Yeah, I use to love to do executive portraits, and sometimes I got a little carried away in a situation where I really had nothing to lose.
Like when I was in the Army … not of my own choosing, by the way … I was sent to shoot a portrait of General Waters, commanding officer of the 1st Guided Missile Brigade, who was an irritable old warrior who would rather have been in the Horse Cavalry leading the charge with his saber than in charge of some goddam fancy 4th of July rocketry unit. (The rockets were Nike. Much publicized, but nearly worthless and he knew it.) So did I. I was there when they spent all day firing the things at a drone B 29 until one of them actually scored a hit and blew a wing off it. Before that one of the things had fizzled and nearly wiped out the radar fire control unit by explotding on impact and spraying orange clouds of nitric acid and hydrazine all around.
Anyway, this was waaaay before digital photography … I was using a wooden view camera with a Brass housing Graf Variable (adjustable soft focus) lens and a Packard Shutter with a squeeze bulb and rubber air hose. You got the shutter speed by how hard you squoze the bulb. I could get up to maybe a 50th of a second with a hard fast squeeze.
Sgt. Babinski, the Fort Bliss Photo Lab Chief, and the base Public Information Officer, a Bird Colonel, were there … to impress the General, I guess. It was godawful important and I suppose they wanted to make it look so. I had a stack of 5 x 7 film holders all loaded with Super Pachro Press, and some old fashioned Victor lights on stands, and was all ready when the General strode in and sat down.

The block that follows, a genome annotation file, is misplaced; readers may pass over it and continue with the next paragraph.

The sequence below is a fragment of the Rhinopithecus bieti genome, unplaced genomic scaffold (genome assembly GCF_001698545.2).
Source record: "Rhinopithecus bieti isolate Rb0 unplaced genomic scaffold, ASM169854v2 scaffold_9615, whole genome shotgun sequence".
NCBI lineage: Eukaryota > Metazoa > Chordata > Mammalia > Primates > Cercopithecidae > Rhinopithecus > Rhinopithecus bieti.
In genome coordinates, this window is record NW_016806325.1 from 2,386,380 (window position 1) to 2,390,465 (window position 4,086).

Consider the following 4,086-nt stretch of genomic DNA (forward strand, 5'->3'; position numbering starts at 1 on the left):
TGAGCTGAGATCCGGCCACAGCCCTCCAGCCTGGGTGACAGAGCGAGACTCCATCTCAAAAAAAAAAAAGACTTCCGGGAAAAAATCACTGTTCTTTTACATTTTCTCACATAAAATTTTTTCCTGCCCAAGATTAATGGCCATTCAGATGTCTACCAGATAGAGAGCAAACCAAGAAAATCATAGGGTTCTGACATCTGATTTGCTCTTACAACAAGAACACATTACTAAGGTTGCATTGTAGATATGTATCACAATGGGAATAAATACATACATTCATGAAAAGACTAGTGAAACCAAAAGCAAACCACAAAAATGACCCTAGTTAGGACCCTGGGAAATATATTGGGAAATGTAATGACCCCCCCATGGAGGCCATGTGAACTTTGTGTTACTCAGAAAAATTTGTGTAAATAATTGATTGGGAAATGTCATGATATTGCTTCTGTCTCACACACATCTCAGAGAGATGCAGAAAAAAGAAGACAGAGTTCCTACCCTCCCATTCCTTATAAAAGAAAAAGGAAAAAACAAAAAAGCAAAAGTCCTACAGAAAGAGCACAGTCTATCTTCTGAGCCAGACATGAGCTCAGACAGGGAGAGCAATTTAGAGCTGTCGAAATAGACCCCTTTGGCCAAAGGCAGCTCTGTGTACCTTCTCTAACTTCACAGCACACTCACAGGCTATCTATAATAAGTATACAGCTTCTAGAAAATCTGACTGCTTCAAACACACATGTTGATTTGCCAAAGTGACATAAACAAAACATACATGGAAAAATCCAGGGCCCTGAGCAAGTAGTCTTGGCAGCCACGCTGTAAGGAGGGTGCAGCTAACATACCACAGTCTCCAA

Everybody but me and the Genaral were nervous wrecks by this time. The General's ribbons were crooked so I adjusted them to look better at which he sort of grunted and gave me an impatient look. I made some kind of joke to get a less sour look on his face and he said "Take the fucking picture, private."
So I squeezed the bulb, shoved the dark slide back into the film holder and said, "Thank you sir" and he got up and strode out of the room. I thought Sgt. Babinski and the PIO were going to have strokes. They started in with "You only shot one picture? Are you crazy? What if it doesn't come out right? " and so on. But I assured them we had gotten a good one and the General would like it.
When I got back to the lab I developed the sheet of film and as soon as it was dry, coated the emulsion side with retouching fluid and sharpened my pencil with 400 grit sandpaper. I made his skin nice and took out the blemishes. Then I sort of backward retouched every frown line and angry crease in his face … that is to say, I made it look professionally retouched and as ugly and pissed off as I could get it.
In addition to the 8 x 10 glossies for the Army, he ordered a bunch of 8 x 10 matte prints, some 5 x 7's and even an 11 x 14 for his family. Later he invited me to fly with him up to White Sands in his small plane, to watch a Redstone missile firing and shoot some pictures for him, and was quite friendly.
I guess he really liked that portrait. My retouching must have added the perfect touch.